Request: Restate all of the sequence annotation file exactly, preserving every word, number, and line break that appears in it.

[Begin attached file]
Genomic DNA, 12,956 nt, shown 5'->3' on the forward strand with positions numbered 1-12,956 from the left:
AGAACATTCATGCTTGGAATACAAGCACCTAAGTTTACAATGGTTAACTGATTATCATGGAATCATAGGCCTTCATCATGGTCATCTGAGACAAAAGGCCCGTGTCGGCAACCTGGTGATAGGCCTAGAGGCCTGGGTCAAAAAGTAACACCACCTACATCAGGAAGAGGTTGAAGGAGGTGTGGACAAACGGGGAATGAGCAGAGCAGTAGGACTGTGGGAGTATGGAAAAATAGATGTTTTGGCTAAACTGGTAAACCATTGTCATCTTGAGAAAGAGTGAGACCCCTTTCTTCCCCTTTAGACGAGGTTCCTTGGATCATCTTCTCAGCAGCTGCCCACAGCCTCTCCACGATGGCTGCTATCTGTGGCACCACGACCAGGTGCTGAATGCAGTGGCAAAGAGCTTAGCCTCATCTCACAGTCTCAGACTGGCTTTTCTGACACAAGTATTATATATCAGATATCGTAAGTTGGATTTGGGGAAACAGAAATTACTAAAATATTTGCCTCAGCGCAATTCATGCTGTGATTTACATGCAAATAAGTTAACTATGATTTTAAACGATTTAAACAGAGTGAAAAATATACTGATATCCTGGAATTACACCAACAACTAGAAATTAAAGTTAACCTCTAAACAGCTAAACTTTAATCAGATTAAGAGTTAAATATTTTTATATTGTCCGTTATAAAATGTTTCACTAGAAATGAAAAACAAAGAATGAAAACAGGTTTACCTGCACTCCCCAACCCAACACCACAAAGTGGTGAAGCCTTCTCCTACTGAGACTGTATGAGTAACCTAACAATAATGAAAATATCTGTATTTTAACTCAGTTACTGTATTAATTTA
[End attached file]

Genomic DNA, 12,956 nt, shown 5'->3' on the forward strand with positions numbered 1-12,956 from the left:
AGAACATTCATGCTTGGAATACAAGCACCTAAGTTTACAATGGTTAACTGATTATCATGGAATCATAGGCCTTCATCATGGTCATCTGAGACAAAAGGCCCGTGTCGGCAACCTGGTGATAGGCCTAGAGGCCTGGGTCAAAAAGTAACACCACCTACATCAGGAAGAGGTTGAAGGAGGTGTGGACAAACGGGGAATGAGCAGAGCAGTAGGACTGTGGGAGTATGGAAAAATAGATGTTTTGGCTAAACTGGTAAACCATTGTCATCTTGAGAAAGAGTGAGACCCCTTTCTTCCCCTTTAGACGAGGTTCCTTGGATCATCTTCTCAGCAGCTGCCCACAGCCTCTCCACGATGGCTGCTATCTGTGGCACCACGACCAGGTGCTGAATGCAGTGGCAAAGAGCTTAGCCTCATCTCACAGTCTCAGACTGGCTTTTCTGACACAAGTATTATATATCAGATATCGTAAGTTGGATTTGGGGAAACAGAAATTACTAAAATATTTGCCTCAGCGCAATTCATGCTGTGATTTACATGCAAATAAGTTAACTATGATTTTAAACGATTTAAACAGAGTGAAAAATATACTGATATCCTGGAATTACACCAACAACTAGAAATTAAAGTTAACCTCTAAACAGCTAAACTTTAATCAGATTAAGAGTTAAATATTTTTATATTGTCCGTTATAAAATGTTTCACTAGAAATGAAAAACAAAGAATGAAAACAGGTTTACCTGCACTCCCCAACCCAACACCACAAAGTGGTGAAGCCTTCTCCTACTGAGACTGTATGAGTAACCTAACAATAATGAAAATATCTGTATTTTAACTCAGTTACTGTATTAATTTA